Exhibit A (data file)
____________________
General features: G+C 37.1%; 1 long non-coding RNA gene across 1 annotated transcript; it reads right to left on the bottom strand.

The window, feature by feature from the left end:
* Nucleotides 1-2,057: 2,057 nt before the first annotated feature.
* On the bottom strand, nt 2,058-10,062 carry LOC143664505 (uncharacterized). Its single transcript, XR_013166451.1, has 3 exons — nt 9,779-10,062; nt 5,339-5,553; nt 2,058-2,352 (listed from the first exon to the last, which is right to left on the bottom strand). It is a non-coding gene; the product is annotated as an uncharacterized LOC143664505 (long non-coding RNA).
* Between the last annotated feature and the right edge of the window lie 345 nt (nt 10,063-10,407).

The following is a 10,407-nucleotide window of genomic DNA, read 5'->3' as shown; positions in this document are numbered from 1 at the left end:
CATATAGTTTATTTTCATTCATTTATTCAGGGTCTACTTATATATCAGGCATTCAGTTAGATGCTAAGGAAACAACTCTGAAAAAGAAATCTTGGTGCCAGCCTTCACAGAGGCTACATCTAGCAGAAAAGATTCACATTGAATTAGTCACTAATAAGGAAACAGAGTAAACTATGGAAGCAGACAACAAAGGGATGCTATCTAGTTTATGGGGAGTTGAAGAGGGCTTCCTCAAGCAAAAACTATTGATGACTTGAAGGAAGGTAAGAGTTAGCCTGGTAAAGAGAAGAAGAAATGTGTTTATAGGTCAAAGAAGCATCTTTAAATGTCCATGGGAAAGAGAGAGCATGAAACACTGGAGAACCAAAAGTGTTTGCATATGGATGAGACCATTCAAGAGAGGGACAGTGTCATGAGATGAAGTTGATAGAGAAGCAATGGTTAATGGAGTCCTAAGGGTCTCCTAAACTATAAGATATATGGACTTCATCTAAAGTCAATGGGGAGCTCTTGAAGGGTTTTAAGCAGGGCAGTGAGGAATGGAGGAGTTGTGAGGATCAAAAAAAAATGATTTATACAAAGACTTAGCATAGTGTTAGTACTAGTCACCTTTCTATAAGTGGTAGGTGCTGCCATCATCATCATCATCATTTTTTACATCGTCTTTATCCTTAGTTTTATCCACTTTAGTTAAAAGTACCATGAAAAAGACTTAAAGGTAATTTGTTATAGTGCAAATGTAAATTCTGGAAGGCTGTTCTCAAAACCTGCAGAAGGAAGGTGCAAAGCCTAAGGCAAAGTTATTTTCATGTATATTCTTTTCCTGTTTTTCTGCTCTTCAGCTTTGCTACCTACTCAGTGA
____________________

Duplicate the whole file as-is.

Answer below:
General features: G+C 37.1%; 1 long non-coding RNA gene across 1 annotated transcript; it reads right to left on the bottom strand.

The window, feature by feature from the left end:
* Nucleotides 1-2,057: 2,057 nt before the first annotated feature.
* On the bottom strand, nt 2,058-10,062 carry LOC143664505 (uncharacterized). Its single transcript, XR_013166451.1, has 3 exons — nt 9,779-10,062; nt 5,339-5,553; nt 2,058-2,352 (listed from the first exon to the last, which is right to left on the bottom strand). It is a non-coding gene; the product is annotated as an uncharacterized LOC143664505 (long non-coding RNA).
* Between the last annotated feature and the right edge of the window lie 345 nt (nt 10,063-10,407).

The following is a 10,407-nucleotide window of genomic DNA, read 5'->3' as shown; positions in this document are numbered from 1 at the left end:
CATATAGTTTATTTTCATTCATTTATTCAGGGTCTACTTATATATCAGGCATTCAGTTAGATGCTAAGGAAACAACTCTGAAAAAGAAATCTTGGTGCCAGCCTTCACAGAGGCTACATCTAGCAGAAAAGATTCACATTGAATTAGTCACTAATAAGGAAACAGAGTAAACTATGGAAGCAGACAACAAAGGGATGCTATCTAGTTTATGGGGAGTTGAAGAGGGCTTCCTCAAGCAAAAACTATTGATGACTTGAAGGAAGGTAAGAGTTAGCCTGGTAAAGAGAAGAAGAAATGTGTTTATAGGTCAAAGAAGCATCTTTAAATGTCCATGGGAAAGAGAGAGCATGAAACACTGGAGAACCAAAAGTGTTTGCATATGGATGAGACCATTCAAGAGAGGGACAGTGTCATGAGATGAAGTTGATAGAGAAGCAATGGTTAATGGAGTCCTAAGGGTCTCCTAAACTATAAGATATATGGACTTCATCTAAAGTCAATGGGGAGCTCTTGAAGGGTTTTAAGCAGGGCAGTGAGGAATGGAGGAGTTGTGAGGATCAAAAAAAAATGATTTATACAAAGACTTAGCATAGTGTTAGTACTAGTCACCTTTCTATAAGTGGTAGGTGCTGCCATCATCATCATCATCATTTTTTACATCGTCTTTATCCTTAGTTTTATCCACTTTAGTTAAAAGTACCATGAAAAAGACTTAAAGGTAATTTGTTATAGTGCAAATGTAAATTCTGGAAGGCTGTTCTCAAAACCTGCAGAAGGAAGGTGCAAAGCCTAAGGCAAAGTTATTTTCATGTATATTCTTTTCCTGTTTTTCTGCTCTTCAGCTTTGCTACCTACTCAGTGA